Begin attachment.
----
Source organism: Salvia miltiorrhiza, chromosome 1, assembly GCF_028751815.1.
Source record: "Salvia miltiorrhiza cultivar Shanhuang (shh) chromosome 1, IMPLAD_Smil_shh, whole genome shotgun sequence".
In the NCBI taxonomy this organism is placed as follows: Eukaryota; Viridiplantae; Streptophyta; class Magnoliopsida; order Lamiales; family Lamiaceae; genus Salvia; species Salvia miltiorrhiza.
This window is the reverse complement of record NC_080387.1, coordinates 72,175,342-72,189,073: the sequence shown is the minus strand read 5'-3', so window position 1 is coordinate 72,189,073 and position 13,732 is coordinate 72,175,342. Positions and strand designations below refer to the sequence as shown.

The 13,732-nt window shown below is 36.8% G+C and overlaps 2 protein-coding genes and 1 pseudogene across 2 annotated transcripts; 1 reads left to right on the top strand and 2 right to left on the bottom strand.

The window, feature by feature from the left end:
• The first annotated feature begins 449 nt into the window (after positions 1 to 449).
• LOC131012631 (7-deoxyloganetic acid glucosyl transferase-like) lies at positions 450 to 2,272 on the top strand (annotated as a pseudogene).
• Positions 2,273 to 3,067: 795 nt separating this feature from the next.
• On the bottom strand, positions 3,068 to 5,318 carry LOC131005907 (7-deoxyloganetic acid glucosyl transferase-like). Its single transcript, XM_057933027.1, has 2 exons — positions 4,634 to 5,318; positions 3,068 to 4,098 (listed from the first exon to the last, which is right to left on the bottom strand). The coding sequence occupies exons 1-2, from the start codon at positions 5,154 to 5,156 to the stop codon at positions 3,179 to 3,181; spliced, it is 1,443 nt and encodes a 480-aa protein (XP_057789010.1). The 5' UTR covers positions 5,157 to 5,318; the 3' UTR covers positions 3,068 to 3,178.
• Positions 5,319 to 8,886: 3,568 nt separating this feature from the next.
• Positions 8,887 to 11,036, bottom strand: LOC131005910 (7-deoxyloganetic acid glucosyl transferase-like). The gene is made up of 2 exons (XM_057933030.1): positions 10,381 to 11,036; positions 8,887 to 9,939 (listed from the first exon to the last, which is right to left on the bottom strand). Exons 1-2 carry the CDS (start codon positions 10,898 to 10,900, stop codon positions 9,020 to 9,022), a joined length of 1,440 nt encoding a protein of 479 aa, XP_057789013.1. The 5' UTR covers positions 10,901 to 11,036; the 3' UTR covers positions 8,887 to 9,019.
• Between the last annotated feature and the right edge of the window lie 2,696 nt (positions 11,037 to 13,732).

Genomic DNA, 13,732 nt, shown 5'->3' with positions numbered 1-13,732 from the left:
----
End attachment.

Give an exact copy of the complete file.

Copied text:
Source organism: Salvia miltiorrhiza, chromosome 1, assembly GCF_028751815.1.
Source record: "Salvia miltiorrhiza cultivar Shanhuang (shh) chromosome 1, IMPLAD_Smil_shh, whole genome shotgun sequence".
In the NCBI taxonomy this organism is placed as follows: Eukaryota; Viridiplantae; Streptophyta; class Magnoliopsida; order Lamiales; family Lamiaceae; genus Salvia; species Salvia miltiorrhiza.
This window is the reverse complement of record NC_080387.1, coordinates 72,175,342-72,189,073: the sequence shown is the minus strand read 5'-3', so window position 1 is coordinate 72,189,073 and position 13,732 is coordinate 72,175,342. Positions and strand designations below refer to the sequence as shown.

The 13,732-nt window shown below is 36.8% G+C and overlaps 2 protein-coding genes and 1 pseudogene across 2 annotated transcripts; 1 reads left to right on the top strand and 2 right to left on the bottom strand.

The window, feature by feature from the left end:
• The first annotated feature begins 449 nt into the window (after positions 1 to 449).
• LOC131012631 (7-deoxyloganetic acid glucosyl transferase-like) lies at positions 450 to 2,272 on the top strand (annotated as a pseudogene).
• Positions 2,273 to 3,067: 795 nt separating this feature from the next.
• On the bottom strand, positions 3,068 to 5,318 carry LOC131005907 (7-deoxyloganetic acid glucosyl transferase-like). Its single transcript, XM_057933027.1, has 2 exons — positions 4,634 to 5,318; positions 3,068 to 4,098 (listed from the first exon to the last, which is right to left on the bottom strand). The coding sequence occupies exons 1-2, from the start codon at positions 5,154 to 5,156 to the stop codon at positions 3,179 to 3,181; spliced, it is 1,443 nt and encodes a 480-aa protein (XP_057789010.1). The 5' UTR covers positions 5,157 to 5,318; the 3' UTR covers positions 3,068 to 3,178.
• Positions 5,319 to 8,886: 3,568 nt separating this feature from the next.
• Positions 8,887 to 11,036, bottom strand: LOC131005910 (7-deoxyloganetic acid glucosyl transferase-like). The gene is made up of 2 exons (XM_057933030.1): positions 10,381 to 11,036; positions 8,887 to 9,939 (listed from the first exon to the last, which is right to left on the bottom strand). Exons 1-2 carry the CDS (start codon positions 10,898 to 10,900, stop codon positions 9,020 to 9,022), a joined length of 1,440 nt encoding a protein of 479 aa, XP_057789013.1. The 5' UTR covers positions 10,901 to 11,036; the 3' UTR covers positions 8,887 to 9,019.
• Between the last annotated feature and the right edge of the window lie 2,696 nt (positions 11,037 to 13,732).

Genomic DNA, 13,732 nt, shown 5'->3' with positions numbered 1-13,732 from the left: